Masters in Computer Science

The computer science field has many positions that are poised for significant job growth and offer high earning potential. In fact, Business Insider’s ranking of jobs found that 13 of the 15 hottest tech jobs paying over $100,000 are in computer science.1

Masters in Computer Science: What Will I Learn?

With a masters in Computer Science you will learn advanced computing, while honing your problem-solving, analytical and creative abilities. This degree will allow you to gain the knowledge and skills needed to shape tomorrow’s technology advancements.

Computer science programs focus on topic areas that allow students to gain knowledge and experience in developing enterprise-scale applications, database systems, security solutions and intelligent automated systems. Many programs also offer specializations. This allows students to target their coursework to a certain focus area within the field.

Most masters in Computer Science programs culminate in a capstone thesis or project. This allows a student to pull upon the knowledge that they gained throughout the duration of the project. In a capstone, students are often able to partner with an external organization to combine theory and practice. It can be very helpful in demonstrating to employers their computer science abilities.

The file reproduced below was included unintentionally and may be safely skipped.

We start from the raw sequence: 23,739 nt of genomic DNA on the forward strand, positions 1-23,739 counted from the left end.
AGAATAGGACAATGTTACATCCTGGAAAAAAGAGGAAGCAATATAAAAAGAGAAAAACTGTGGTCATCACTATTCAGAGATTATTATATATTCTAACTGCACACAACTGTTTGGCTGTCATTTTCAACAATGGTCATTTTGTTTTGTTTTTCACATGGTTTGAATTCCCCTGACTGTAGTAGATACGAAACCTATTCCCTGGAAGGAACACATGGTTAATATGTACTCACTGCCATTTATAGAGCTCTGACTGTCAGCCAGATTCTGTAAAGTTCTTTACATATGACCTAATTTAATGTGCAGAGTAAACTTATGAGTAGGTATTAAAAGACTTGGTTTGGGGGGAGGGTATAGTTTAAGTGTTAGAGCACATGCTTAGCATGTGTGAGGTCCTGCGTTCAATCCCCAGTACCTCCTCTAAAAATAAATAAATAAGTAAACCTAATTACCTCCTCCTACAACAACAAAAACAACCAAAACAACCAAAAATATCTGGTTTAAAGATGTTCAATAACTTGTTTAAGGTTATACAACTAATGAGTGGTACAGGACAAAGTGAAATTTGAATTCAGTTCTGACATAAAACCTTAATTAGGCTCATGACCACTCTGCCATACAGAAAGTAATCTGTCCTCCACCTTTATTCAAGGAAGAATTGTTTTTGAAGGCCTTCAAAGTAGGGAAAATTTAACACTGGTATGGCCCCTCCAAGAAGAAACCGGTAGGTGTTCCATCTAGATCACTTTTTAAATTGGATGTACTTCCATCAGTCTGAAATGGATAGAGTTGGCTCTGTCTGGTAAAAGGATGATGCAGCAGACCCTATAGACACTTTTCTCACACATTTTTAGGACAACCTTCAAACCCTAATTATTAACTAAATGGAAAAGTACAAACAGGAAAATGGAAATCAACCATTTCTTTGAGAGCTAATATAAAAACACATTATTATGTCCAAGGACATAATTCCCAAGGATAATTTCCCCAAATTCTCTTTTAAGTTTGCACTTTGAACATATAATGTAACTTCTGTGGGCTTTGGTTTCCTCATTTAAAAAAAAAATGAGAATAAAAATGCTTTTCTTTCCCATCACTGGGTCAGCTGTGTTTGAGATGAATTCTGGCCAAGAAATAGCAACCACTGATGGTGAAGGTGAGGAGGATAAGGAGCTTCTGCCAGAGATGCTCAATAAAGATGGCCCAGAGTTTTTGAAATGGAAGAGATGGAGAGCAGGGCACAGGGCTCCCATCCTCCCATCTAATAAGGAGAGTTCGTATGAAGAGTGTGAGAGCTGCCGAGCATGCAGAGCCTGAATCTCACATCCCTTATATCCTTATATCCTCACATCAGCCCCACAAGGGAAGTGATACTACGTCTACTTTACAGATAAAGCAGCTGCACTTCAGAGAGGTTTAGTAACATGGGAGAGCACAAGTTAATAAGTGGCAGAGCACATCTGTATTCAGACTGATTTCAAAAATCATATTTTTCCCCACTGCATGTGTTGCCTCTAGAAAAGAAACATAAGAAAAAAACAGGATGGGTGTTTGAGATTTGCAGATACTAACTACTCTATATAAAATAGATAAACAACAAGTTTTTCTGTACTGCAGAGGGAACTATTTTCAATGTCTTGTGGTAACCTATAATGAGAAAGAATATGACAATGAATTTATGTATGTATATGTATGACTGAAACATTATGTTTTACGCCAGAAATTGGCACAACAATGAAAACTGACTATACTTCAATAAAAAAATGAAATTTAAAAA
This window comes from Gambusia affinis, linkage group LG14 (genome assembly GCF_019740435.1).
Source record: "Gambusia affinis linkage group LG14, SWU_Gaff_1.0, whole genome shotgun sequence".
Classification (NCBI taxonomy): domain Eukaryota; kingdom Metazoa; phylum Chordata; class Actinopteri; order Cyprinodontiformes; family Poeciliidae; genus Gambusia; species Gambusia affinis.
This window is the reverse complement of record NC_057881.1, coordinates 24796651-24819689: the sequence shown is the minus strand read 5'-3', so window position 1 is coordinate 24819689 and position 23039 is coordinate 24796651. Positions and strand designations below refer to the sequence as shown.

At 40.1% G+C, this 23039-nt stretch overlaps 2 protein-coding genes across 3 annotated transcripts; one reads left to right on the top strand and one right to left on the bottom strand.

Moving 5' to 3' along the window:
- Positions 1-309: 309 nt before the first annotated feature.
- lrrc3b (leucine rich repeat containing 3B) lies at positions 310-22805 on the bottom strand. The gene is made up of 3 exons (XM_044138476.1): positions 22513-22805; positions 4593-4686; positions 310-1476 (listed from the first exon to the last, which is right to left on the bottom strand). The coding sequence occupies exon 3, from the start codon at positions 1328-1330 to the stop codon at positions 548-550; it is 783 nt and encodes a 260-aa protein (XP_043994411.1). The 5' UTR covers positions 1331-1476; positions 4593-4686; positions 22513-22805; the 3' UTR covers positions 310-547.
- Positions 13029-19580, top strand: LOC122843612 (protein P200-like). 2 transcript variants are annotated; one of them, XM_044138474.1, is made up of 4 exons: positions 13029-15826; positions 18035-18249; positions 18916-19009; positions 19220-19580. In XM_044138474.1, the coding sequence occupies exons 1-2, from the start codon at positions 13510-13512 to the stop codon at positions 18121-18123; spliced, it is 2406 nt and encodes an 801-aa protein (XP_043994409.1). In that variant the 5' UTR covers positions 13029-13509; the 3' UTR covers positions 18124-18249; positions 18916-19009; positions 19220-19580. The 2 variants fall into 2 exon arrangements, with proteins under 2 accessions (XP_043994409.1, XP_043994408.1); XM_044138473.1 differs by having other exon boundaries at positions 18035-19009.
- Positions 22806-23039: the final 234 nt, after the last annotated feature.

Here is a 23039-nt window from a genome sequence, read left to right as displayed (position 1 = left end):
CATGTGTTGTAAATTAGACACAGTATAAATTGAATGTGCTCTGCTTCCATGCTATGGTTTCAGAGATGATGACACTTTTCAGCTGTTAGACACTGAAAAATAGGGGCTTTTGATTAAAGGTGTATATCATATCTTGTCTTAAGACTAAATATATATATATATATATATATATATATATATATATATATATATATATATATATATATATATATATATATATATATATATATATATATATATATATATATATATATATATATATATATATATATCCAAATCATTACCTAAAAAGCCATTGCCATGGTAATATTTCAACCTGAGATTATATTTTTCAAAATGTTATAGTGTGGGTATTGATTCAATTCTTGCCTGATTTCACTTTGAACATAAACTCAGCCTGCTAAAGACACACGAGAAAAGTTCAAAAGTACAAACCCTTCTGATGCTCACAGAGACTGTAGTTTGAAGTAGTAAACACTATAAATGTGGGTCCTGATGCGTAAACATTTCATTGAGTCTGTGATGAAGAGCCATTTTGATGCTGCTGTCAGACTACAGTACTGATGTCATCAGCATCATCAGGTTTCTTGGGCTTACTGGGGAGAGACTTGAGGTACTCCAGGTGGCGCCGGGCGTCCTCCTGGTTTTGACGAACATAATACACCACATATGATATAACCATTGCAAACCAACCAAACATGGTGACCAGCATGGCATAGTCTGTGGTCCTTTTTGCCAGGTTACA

Click here to learn more about an online master’s in Computer Science and widen your career opportunities in this growing field.

1Bort, J. (2015, May 8). The 15 hottest tech jobs that pay over $100,000. Business Insider. Retrieved from

Featured Degree


When you earn your online MS in Computer Science from Lewis University, you receive a practical education that is customizable, market-relevant and immediately applicable to your career. In this fully online computer science degree, you will learn to:

  • Apply, design and develop principles for constructing software systems to meet desired needs
  • Design, implement and evaluate a network-based distributed system, process, component or program
  • Employ theoretical frameworks for analyzing computational problems